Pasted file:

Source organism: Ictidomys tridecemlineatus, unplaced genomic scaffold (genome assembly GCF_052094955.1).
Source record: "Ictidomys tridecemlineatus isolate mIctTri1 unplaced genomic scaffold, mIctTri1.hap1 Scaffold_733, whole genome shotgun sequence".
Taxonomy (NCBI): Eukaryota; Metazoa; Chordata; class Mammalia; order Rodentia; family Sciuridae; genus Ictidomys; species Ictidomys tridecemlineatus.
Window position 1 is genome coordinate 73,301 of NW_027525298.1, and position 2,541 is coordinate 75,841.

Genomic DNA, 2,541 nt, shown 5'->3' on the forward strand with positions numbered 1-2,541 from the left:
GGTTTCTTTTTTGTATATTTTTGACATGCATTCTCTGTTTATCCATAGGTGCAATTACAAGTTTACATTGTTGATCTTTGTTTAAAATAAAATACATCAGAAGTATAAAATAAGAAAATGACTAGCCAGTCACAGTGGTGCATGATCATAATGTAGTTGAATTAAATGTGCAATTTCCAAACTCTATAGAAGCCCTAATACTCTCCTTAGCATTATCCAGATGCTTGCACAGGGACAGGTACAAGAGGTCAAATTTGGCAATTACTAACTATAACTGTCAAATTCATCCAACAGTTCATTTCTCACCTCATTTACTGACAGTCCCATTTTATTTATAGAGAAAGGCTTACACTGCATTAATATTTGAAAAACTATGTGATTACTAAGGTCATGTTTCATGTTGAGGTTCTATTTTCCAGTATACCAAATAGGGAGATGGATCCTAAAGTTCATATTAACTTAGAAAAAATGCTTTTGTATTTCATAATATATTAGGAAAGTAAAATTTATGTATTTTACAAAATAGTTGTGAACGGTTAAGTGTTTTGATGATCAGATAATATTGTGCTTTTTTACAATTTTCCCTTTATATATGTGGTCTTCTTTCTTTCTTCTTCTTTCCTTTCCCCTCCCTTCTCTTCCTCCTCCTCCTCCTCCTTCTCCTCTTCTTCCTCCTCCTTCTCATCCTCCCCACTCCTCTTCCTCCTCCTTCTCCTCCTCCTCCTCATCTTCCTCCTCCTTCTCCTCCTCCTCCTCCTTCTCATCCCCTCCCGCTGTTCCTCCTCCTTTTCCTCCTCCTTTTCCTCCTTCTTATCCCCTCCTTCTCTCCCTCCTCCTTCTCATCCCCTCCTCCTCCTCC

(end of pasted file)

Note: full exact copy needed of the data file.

Source organism: Ictidomys tridecemlineatus, unplaced genomic scaffold (genome assembly GCF_052094955.1).
Source record: "Ictidomys tridecemlineatus isolate mIctTri1 unplaced genomic scaffold, mIctTri1.hap1 Scaffold_733, whole genome shotgun sequence".
Taxonomy (NCBI): Eukaryota; Metazoa; Chordata; class Mammalia; order Rodentia; family Sciuridae; genus Ictidomys; species Ictidomys tridecemlineatus.
Window position 1 is genome coordinate 73,301 of NW_027525298.1, and position 2,541 is coordinate 75,841.

Genomic DNA, 2,541 nt, shown 5'->3' on the forward strand with positions numbered 1-2,541 from the left:
GGTTTCTTTTTTGTATATTTTTGACATGCATTCTCTGTTTATCCATAGGTGCAATTACAAGTTTACATTGTTGATCTTTGTTTAAAATAAAATACATCAGAAGTATAAAATAAGAAAATGACTAGCCAGTCACAGTGGTGCATGATCATAATGTAGTTGAATTAAATGTGCAATTTCCAAACTCTATAGAAGCCCTAATACTCTCCTTAGCATTATCCAGATGCTTGCACAGGGACAGGTACAAGAGGTCAAATTTGGCAATTACTAACTATAACTGTCAAATTCATCCAACAGTTCATTTCTCACCTCATTTACTGACAGTCCCATTTTATTTATAGAGAAAGGCTTACACTGCATTAATATTTGAAAAACTATGTGATTACTAAGGTCATGTTTCATGTTGAGGTTCTATTTTCCAGTATACCAAATAGGGAGATGGATCCTAAAGTTCATATTAACTTAGAAAAAATGCTTTTGTATTTCATAATATATTAGGAAAGTAAAATTTATGTATTTTACAAAATAGTTGTGAACGGTTAAGTGTTTTGATGATCAGATAATATTGTGCTTTTTTACAATTTTCCCTTTATATATGTGGTCTTCTTTCTTTCTTCTTCTTTCCTTTCCCCTCCCTTCTCTTCCTCCTCCTCCTCCTCCTTCTCCTCTTCTTCCTCCTCCTTCTCATCCTCCCCACTCCTCTTCCTCCTCCTTCTCCTCCTCCTCCTCATCTTCCTCCTCCTTCTCCTCCTCCTCCTCCTTCTCATCCCCTCCCGCTGTTCCTCCTCCTTTTCCTCCTCCTTTTCCTCCTTCTTATCCCCTCCTTCTCTCCCTCCTCCTTCTCATCCCCTCCTCCTCCTCC